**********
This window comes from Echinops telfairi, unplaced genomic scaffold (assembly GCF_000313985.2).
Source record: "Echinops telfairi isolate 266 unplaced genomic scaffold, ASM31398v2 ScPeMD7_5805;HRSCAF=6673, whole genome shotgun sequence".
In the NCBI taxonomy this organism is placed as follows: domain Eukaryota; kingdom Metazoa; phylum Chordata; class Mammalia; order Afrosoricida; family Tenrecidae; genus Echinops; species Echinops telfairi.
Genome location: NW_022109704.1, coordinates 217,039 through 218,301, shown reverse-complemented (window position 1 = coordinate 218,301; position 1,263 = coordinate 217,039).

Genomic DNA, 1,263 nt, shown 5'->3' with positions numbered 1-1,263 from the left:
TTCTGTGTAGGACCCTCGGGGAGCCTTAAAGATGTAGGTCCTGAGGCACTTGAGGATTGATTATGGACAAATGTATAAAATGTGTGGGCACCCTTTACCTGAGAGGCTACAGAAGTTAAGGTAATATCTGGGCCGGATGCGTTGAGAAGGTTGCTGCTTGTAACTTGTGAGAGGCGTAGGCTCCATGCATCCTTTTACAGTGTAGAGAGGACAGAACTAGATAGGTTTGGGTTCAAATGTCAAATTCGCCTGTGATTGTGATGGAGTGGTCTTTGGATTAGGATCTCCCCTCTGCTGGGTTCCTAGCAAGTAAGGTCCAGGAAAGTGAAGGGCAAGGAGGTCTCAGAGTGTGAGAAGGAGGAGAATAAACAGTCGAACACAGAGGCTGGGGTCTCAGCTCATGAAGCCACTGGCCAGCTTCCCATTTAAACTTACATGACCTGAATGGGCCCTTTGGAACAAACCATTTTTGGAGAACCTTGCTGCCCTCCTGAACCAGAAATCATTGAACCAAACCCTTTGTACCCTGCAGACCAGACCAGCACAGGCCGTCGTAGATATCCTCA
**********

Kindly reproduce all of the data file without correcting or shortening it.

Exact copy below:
This window comes from Echinops telfairi, unplaced genomic scaffold (assembly GCF_000313985.2).
Source record: "Echinops telfairi isolate 266 unplaced genomic scaffold, ASM31398v2 ScPeMD7_5805;HRSCAF=6673, whole genome shotgun sequence".
In the NCBI taxonomy this organism is placed as follows: domain Eukaryota; kingdom Metazoa; phylum Chordata; class Mammalia; order Afrosoricida; family Tenrecidae; genus Echinops; species Echinops telfairi.
Genome location: NW_022109704.1, coordinates 217,039 through 218,301, shown reverse-complemented (window position 1 = coordinate 218,301; position 1,263 = coordinate 217,039).

Genomic DNA, 1,263 nt, shown 5'->3' with positions numbered 1-1,263 from the left:
TTCTGTGTAGGACCCTCGGGGAGCCTTAAAGATGTAGGTCCTGAGGCACTTGAGGATTGATTATGGACAAATGTATAAAATGTGTGGGCACCCTTTACCTGAGAGGCTACAGAAGTTAAGGTAATATCTGGGCCGGATGCGTTGAGAAGGTTGCTGCTTGTAACTTGTGAGAGGCGTAGGCTCCATGCATCCTTTTACAGTGTAGAGAGGACAGAACTAGATAGGTTTGGGTTCAAATGTCAAATTCGCCTGTGATTGTGATGGAGTGGTCTTTGGATTAGGATCTCCCCTCTGCTGGGTTCCTAGCAAGTAAGGTCCAGGAAAGTGAAGGGCAAGGAGGTCTCAGAGTGTGAGAAGGAGGAGAATAAACAGTCGAACACAGAGGCTGGGGTCTCAGCTCATGAAGCCACTGGCCAGCTTCCCATTTAAACTTACATGACCTGAATGGGCCCTTTGGAACAAACCATTTTTGGAGAACCTTGCTGCCCTCCTGAACCAGAAATCATTGAACCAAACCCTTTGTACCCTGCAGACCAGACCAGCACAGGCCGTCGTAGATATCCTCA